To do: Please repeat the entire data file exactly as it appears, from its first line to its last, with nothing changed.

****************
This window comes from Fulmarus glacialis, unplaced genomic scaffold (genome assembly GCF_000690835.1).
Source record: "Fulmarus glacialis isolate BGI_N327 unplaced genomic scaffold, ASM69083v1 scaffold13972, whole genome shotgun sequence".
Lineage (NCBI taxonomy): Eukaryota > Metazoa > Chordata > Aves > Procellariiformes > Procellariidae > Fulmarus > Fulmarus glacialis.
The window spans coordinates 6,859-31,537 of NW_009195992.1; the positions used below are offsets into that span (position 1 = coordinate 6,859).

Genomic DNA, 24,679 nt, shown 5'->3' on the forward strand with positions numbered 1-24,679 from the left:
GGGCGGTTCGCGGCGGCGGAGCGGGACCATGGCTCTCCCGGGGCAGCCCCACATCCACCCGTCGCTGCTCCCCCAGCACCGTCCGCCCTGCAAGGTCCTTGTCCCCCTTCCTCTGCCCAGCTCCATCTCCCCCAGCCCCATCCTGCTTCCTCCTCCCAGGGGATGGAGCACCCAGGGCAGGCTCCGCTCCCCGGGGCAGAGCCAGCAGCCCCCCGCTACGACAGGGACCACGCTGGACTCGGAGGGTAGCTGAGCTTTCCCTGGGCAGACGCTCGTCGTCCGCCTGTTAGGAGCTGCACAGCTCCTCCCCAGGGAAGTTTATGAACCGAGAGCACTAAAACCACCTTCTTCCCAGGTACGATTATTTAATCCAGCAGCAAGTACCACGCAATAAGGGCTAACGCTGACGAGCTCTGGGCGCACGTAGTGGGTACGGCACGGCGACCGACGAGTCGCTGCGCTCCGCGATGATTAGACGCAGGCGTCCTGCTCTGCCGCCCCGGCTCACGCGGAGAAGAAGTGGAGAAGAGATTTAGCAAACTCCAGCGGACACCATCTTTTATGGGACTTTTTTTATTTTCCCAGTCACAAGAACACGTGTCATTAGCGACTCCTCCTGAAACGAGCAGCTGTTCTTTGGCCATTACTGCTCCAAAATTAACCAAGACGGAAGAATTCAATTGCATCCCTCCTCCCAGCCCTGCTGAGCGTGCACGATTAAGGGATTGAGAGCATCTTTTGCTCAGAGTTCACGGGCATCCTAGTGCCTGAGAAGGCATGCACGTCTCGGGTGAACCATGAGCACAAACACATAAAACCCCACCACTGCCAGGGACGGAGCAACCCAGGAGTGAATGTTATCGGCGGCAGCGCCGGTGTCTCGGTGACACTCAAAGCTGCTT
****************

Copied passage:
This window comes from Fulmarus glacialis, unplaced genomic scaffold (genome assembly GCF_000690835.1).
Source record: "Fulmarus glacialis isolate BGI_N327 unplaced genomic scaffold, ASM69083v1 scaffold13972, whole genome shotgun sequence".
Lineage (NCBI taxonomy): Eukaryota > Metazoa > Chordata > Aves > Procellariiformes > Procellariidae > Fulmarus > Fulmarus glacialis.
The window spans coordinates 6,859-31,537 of NW_009195992.1; the positions used below are offsets into that span (position 1 = coordinate 6,859).

Genomic DNA, 24,679 nt, shown 5'->3' on the forward strand with positions numbered 1-24,679 from the left:
GGGCGGTTCGCGGCGGCGGAGCGGGACCATGGCTCTCCCGGGGCAGCCCCACATCCACCCGTCGCTGCTCCCCCAGCACCGTCCGCCCTGCAAGGTCCTTGTCCCCCTTCCTCTGCCCAGCTCCATCTCCCCCAGCCCCATCCTGCTTCCTCCTCCCAGGGGATGGAGCACCCAGGGCAGGCTCCGCTCCCCGGGGCAGAGCCAGCAGCCCCCCGCTACGACAGGGACCACGCTGGACTCGGAGGGTAGCTGAGCTTTCCCTGGGCAGACGCTCGTCGTCCGCCTGTTAGGAGCTGCACAGCTCCTCCCCAGGGAAGTTTATGAACCGAGAGCACTAAAACCACCTTCTTCCCAGGTACGATTATTTAATCCAGCAGCAAGTACCACGCAATAAGGGCTAACGCTGACGAGCTCTGGGCGCACGTAGTGGGTACGGCACGGCGACCGACGAGTCGCTGCGCTCCGCGATGATTAGACGCAGGCGTCCTGCTCTGCCGCCCCGGCTCACGCGGAGAAGAAGTGGAGAAGAGATTTAGCAAACTCCAGCGGACACCATCTTTTATGGGACTTTTTTTATTTTCCCAGTCACAAGAACACGTGTCATTAGCGACTCCTCCTGAAACGAGCAGCTGTTCTTTGGCCATTACTGCTCCAAAATTAACCAAGACGGAAGAATTCAATTGCATCCCTCCTCCCAGCCCTGCTGAGCGTGCACGATTAAGGGATTGAGAGCATCTTTTGCTCAGAGTTCACGGGCATCCTAGTGCCTGAGAAGGCATGCACGTCTCGGGTGAACCATGAGCACAAACACATAAAACCCCACCACTGCCAGGGACGGAGCAACCCAGGAGTGAATGTTATCGGCGGCAGCGCCGGTGTCTCGGTGACACTCAAAGCTGCTT